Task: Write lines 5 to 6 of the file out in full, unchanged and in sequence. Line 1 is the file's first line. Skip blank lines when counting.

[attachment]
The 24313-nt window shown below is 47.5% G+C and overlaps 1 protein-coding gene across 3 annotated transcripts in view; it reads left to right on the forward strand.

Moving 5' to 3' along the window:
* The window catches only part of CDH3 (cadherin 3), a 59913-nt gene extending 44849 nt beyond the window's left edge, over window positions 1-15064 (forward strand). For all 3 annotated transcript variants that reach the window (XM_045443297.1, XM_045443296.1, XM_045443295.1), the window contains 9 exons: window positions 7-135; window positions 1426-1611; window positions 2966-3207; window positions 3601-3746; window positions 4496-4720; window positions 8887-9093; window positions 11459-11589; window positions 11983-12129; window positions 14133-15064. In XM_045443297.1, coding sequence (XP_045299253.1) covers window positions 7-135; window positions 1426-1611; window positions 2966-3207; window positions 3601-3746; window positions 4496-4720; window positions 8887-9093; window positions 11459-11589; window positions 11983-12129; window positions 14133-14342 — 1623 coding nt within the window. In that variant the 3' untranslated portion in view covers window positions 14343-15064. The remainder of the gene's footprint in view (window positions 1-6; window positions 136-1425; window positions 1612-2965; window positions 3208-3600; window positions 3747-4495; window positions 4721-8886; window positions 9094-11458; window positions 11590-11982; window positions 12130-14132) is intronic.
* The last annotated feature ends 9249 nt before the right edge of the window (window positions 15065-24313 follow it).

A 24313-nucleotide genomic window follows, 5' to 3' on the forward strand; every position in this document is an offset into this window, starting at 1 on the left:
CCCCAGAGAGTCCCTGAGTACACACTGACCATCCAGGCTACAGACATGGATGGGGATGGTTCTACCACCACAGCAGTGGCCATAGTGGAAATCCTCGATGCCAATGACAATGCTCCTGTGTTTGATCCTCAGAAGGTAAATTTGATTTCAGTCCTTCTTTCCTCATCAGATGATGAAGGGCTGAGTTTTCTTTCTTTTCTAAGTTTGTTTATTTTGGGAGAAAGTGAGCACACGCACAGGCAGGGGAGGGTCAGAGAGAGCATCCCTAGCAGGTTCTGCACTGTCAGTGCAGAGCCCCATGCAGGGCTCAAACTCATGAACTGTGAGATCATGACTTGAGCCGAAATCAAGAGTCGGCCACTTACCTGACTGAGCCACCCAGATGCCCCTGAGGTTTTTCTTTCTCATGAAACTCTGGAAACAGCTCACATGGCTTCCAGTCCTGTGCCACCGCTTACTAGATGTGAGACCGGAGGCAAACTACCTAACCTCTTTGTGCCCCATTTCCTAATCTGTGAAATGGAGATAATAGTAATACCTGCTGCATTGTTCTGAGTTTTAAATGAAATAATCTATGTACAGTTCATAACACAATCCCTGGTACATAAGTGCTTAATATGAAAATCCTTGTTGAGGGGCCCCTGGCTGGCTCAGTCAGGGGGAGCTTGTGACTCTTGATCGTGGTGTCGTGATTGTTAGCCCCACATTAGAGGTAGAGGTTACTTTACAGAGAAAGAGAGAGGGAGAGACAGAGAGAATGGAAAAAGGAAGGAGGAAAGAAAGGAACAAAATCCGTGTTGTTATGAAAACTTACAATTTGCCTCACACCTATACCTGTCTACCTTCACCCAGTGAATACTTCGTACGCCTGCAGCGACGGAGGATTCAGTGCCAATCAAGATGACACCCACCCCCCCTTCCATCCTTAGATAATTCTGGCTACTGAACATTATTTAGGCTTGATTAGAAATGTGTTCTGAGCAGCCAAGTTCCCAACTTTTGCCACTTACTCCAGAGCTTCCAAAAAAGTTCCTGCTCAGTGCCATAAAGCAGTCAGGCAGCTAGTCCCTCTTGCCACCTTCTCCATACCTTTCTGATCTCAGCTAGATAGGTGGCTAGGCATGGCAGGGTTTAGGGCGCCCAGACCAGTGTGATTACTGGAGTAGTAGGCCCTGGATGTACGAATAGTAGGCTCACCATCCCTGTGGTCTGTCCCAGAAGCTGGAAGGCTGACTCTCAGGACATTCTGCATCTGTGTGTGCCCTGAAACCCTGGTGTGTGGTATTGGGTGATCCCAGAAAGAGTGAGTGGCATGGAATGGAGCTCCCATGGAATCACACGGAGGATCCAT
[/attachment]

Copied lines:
A 24313-nucleotide genomic window follows, 5' to 3' on the forward strand; every position in this document is an offset into this window, starting at 1 on the left:
CCCCAGAGAGTCCCTGAGTACACACTGACCATCCAGGCTACAGACATGGATGGGGATGGTTCTACCACCACAGCAGTGGCCATAGTGGAAATCCTCGATGCCAATGACAATGCTCCTGTGTTTGATCCTCAGAAGGTAAATTTGATTTCAGTCCTTCTTTCCTCATCAGATGATGAAGGGCTGAGTTTTCTTTCTTTTCTAAGTTTGTTTATTTTGGGAGAAAGTGAGCACACGCACAGGCAGGGGAGGGTCAGAGAGAGCATCCCTAGCAGGTTCTGCACTGTCAGTGCAGAGCCCCATGCAGGGCTCAAACTCATGAACTGTGAGATCATGACTTGAGCCGAAATCAAGAGTCGGCCACTTACCTGACTGAGCCACCCAGATGCCCCTGAGGTTTTTCTTTCTCATGAAACTCTGGAAACAGCTCACATGGCTTCCAGTCCTGTGCCACCGCTTACTAGATGTGAGACCGGAGGCAAACTACCTAACCTCTTTGTGCCCCATTTCCTAATCTGTGAAATGGAGATAATAGTAATACCTGCTGCATTGTTCTGAGTTTTAAATGAAATAATCTATGTACAGTTCATAACACAATCCCTGGTACATAAGTGCTTAATATGAAAATCCTTGTTGAGGGGCCCCTGGCTGGCTCAGTCAGGGGGAGCTTGTGACTCTTGATCGTGGTGTCGTGATTGTTAGCCCCACATTAGAGGTAGAGGTTACTTTACAGAGAAAGAGAGAGGGAGAGACAGAGAGAATGGAAAAAGGAAGGAGGAAAGAAAGGAACAAAATCCGTGTTGTTATGAAAACTTACAATTTGCCTCACACCTATACCTGTCTACCTTCACCCAGTGAATACTTCGTACGCCTGCAGCGACGGAGGATTCAGTGCCAATCAAGATGACACCCACCCCCCCTTCCATCCTTAGATAATTCTGGCTACTGAACATTATTTAGGCTTGATTAGAAATGTGTTCTGAGCAGCCAAGTTCCCAACTTTTGCCACTTACTCCAGAGCTTCCAAAAAAGTTCCTGCTCAGTGCCATAAAGCAGTCAGGCAGCTAGTCCCTCTTGCCACCTTCTCCATACCTTTCTGATCTCAGCTAGATAGGTGGCTAGGCATGGCAGGGTTTAGGGCGCCCAGACCAGTGTGATTACTGGAGTAGTAGGCCCTGGATGTACGAATAGTAGGCTCACCATCCCTGTGGTCTGTCCCAGAAGCTGGAAGGCTGACTCTCAGGACATTCTGCATCTGTGTGTGCCCTGAAACCCTGGTGTGTGGTATTGGGTGATCCCAGAAAGAGTGAGTGGCATGGAATGGAGCTCCCATGGAATCACACGGAGGATCCAT